Burnaby approves TransLink gondola to SFU and Burnaby Mountain
Regional mayors' council will now examine the project's merits
Burnaby city council has endorsed TransLink's Burnaby Mountain Gondola project.
A January 28 news release confirmed that council approved TransLink's preferred Route 1 to Simon Fraser University and the UniverCity community development on the mountaintop.
Burnaby public-affairs manager Chris Bryan told the Straight by phone that the project and route were actually approved "in a closed council meeting on Monday [January 24], before the regular meeting".
Bryan said more details would be presented publicly at the regular council meeting on January 31.
The gondola's feasibility as a transit upgrade for SFU's Burnaby Mountain campus—which today sees about 25,000 daily weekday diesel-bus trips on four routes by students, staff, faculty, and many of UniverCity's 5,000 residents—was first studied by TransLink in 2009.
TransLink said then that the initiative would be a cost-effective, fast, and safe alternative to bus trips and that the electricity-powered gondola would also reduce greenhouse-gas emissions.
A three-cable (3S) gondola system is envisioned for the project, with cabins that would carry a maximum of 35 passengers each, similar to the Peak 2 Peak gondola used at Whistler Blackcomb.
TransLink also said that a gondola would offer increased capacity and more frequent departures than buses, as well as more reliable winter transport, especially for mobility-impaired passengers.
The regional transportation authority committed to developing a full business case for the venture in June 2010, and Burnaby council approved a recommendation for the gondola—subject to conditions such as TransLink committing to consultation, minimizing environmental and residential disruption, and fair compensation to those affected, among others—in 2019.
Of the three routes originally studied and presented at two rounds of public engagement in 2020 for feedback on neighbourhood and environmental impacts, TransLink settled on the shortest and most direct: Route 1.
This route would take passengers from SkyTrain's Production Way-University Staion directly to the SFU Exchange at the heart of the campus.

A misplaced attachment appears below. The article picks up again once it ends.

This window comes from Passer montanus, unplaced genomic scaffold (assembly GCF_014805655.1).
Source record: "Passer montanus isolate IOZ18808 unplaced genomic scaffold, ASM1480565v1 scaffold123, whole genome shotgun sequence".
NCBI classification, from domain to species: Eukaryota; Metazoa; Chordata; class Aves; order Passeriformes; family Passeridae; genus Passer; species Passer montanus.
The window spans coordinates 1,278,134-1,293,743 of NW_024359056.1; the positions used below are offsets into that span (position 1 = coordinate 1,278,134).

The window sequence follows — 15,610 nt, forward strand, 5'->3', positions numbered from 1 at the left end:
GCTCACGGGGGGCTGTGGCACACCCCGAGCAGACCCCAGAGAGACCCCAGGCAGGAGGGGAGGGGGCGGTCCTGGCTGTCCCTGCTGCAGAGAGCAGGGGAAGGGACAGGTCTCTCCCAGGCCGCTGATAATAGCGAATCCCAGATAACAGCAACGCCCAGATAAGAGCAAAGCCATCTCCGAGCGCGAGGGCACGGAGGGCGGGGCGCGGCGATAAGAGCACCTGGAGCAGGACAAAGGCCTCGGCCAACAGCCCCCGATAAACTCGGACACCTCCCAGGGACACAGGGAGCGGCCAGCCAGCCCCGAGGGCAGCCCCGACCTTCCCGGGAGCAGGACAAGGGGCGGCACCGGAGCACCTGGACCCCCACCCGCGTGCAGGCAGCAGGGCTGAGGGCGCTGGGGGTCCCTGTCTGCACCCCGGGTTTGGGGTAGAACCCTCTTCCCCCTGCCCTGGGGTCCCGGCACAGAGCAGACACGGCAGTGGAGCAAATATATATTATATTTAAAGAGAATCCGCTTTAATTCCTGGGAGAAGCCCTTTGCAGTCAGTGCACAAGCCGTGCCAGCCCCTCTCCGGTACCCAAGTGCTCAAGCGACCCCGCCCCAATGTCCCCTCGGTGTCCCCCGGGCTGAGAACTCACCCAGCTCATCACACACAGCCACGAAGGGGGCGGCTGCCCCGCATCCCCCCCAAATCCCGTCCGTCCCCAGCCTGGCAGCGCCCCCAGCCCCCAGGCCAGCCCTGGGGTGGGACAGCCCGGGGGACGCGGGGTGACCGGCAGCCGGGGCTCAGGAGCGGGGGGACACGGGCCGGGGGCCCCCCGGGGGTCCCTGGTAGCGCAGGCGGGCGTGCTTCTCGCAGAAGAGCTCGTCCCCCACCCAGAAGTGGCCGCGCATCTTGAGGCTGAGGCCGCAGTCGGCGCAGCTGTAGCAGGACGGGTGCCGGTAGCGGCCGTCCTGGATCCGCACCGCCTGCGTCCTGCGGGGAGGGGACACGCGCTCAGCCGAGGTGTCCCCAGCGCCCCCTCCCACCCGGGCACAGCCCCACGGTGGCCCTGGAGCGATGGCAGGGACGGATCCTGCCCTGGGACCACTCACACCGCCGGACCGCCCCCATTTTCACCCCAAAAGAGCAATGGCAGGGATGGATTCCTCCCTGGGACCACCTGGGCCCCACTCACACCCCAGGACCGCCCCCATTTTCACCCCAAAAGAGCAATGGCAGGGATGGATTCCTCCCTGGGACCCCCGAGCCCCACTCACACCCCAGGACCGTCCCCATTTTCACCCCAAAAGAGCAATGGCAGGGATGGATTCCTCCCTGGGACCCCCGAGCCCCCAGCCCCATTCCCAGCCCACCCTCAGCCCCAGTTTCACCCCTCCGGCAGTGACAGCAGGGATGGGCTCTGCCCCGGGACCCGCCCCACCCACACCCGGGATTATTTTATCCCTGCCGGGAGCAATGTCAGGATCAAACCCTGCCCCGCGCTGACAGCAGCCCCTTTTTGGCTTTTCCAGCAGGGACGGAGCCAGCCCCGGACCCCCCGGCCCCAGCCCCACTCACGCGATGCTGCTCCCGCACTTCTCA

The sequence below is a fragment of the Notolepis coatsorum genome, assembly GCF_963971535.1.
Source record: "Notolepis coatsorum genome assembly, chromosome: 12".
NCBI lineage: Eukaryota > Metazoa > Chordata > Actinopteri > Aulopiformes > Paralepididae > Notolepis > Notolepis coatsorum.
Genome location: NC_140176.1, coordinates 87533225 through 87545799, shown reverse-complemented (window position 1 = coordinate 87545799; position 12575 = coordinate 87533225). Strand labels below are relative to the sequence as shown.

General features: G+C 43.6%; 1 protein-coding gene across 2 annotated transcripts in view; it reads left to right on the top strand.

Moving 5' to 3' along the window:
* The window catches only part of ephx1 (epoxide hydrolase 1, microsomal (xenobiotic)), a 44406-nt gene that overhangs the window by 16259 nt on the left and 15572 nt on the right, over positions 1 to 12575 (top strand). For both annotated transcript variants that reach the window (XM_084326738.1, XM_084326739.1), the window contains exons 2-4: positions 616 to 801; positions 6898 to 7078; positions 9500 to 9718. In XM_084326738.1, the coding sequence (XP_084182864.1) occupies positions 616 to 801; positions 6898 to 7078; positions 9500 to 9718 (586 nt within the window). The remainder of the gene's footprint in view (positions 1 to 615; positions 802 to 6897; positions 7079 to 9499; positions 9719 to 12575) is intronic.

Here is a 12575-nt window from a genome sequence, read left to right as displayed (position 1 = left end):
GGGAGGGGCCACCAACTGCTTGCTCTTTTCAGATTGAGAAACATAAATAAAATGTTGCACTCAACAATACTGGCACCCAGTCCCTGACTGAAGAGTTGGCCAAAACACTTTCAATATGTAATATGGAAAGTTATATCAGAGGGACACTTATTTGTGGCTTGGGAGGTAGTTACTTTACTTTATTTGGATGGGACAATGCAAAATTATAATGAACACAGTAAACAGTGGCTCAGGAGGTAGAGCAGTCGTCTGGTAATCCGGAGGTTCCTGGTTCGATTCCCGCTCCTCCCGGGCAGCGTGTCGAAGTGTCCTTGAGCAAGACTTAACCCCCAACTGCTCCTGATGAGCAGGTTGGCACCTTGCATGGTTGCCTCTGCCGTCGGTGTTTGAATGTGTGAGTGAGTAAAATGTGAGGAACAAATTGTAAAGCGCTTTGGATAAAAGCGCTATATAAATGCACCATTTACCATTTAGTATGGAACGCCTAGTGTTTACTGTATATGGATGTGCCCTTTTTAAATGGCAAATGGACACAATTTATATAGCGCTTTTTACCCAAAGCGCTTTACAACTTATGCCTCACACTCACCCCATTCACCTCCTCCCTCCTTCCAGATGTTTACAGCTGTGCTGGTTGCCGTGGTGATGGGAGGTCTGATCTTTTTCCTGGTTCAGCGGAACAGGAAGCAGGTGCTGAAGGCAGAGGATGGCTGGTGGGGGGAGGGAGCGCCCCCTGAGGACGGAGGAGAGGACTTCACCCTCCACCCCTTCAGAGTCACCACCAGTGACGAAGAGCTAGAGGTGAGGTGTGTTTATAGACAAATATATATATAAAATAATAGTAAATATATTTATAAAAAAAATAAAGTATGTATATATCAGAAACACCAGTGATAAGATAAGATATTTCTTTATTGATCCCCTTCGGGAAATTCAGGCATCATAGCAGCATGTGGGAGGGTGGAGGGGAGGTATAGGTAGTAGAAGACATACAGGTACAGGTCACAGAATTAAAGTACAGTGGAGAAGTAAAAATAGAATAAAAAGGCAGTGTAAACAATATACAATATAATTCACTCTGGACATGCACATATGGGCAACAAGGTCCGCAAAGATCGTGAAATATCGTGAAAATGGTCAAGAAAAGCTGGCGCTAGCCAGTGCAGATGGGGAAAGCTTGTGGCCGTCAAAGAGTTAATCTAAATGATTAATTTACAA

TransLink says that Route 1 offers the lowest costs, the fewest impacts, and the greatest benefits. Five towers are expected to be built for the gondola, with none of them in the Forest Grove residential neighbourhood, an earlier fear of residents.
On its project website, TransLink says that "two multi-family property complexes" along Route 1 would experience overhead aerial passage at a height of 60 metres and that property owners would receive negotiated compensation.
No residents would be required to move.
“The Burnaby Mountain Gondola project will create a safe and reliable transit option for Burnaby residents travelling to and from Burnaby Mountain," Burnaby mayor Mike Hurley said in the January 28 release. "By taking cars and buses off the road, it will be one of the many changes we must make in our city to achieve the aggressive targets we’ve set for reducing carbon emissions.
“Before endorsing this project," Hurley continued, "council stressed the importance of consultation with residents, businesses and First Nations, and we expect that dialogue to continue should this project move forward.”
The Simon Fraser Student Society (SFSS) issued a news release on January 28 regarding the Burnaby council vote. “The Simon Fraser Student Society is excited to hear the news of the Burnaby Mountain Gondola Transit (BMGT) project being endorsed," SFSS vice president Matthew Provost said. "After a decade of advocacy from the student body we are able to celebrate and look forward to the positive impacts this will have for students, the SFU Community, and Burnaby as a whole."
The next step is for the plan to be included in TransLink's upcoming 10 Year Vision plan and then be part of an investment plan that is approved by the TransLink board and the Mayors' Council on Regional Transportation.